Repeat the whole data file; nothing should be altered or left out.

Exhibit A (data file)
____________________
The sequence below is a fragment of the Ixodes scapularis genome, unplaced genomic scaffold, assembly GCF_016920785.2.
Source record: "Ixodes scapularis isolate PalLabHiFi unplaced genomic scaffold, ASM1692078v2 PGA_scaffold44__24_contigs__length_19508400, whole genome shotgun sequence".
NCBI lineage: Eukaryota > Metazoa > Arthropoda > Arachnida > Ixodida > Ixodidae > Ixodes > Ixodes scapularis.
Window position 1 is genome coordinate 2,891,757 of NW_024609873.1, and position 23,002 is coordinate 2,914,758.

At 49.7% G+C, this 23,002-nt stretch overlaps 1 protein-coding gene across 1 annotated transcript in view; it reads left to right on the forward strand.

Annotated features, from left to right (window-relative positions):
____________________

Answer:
The sequence below is a fragment of the Ixodes scapularis genome, unplaced genomic scaffold, assembly GCF_016920785.2.
Source record: "Ixodes scapularis isolate PalLabHiFi unplaced genomic scaffold, ASM1692078v2 PGA_scaffold44__24_contigs__length_19508400, whole genome shotgun sequence".
NCBI lineage: Eukaryota > Metazoa > Arthropoda > Arachnida > Ixodida > Ixodidae > Ixodes > Ixodes scapularis.
Window position 1 is genome coordinate 2,891,757 of NW_024609873.1, and position 23,002 is coordinate 2,914,758.

At 49.7% G+C, this 23,002-nt stretch overlaps 1 protein-coding gene across 1 annotated transcript in view; it reads left to right on the forward strand.

Annotated features, from left to right (window-relative positions):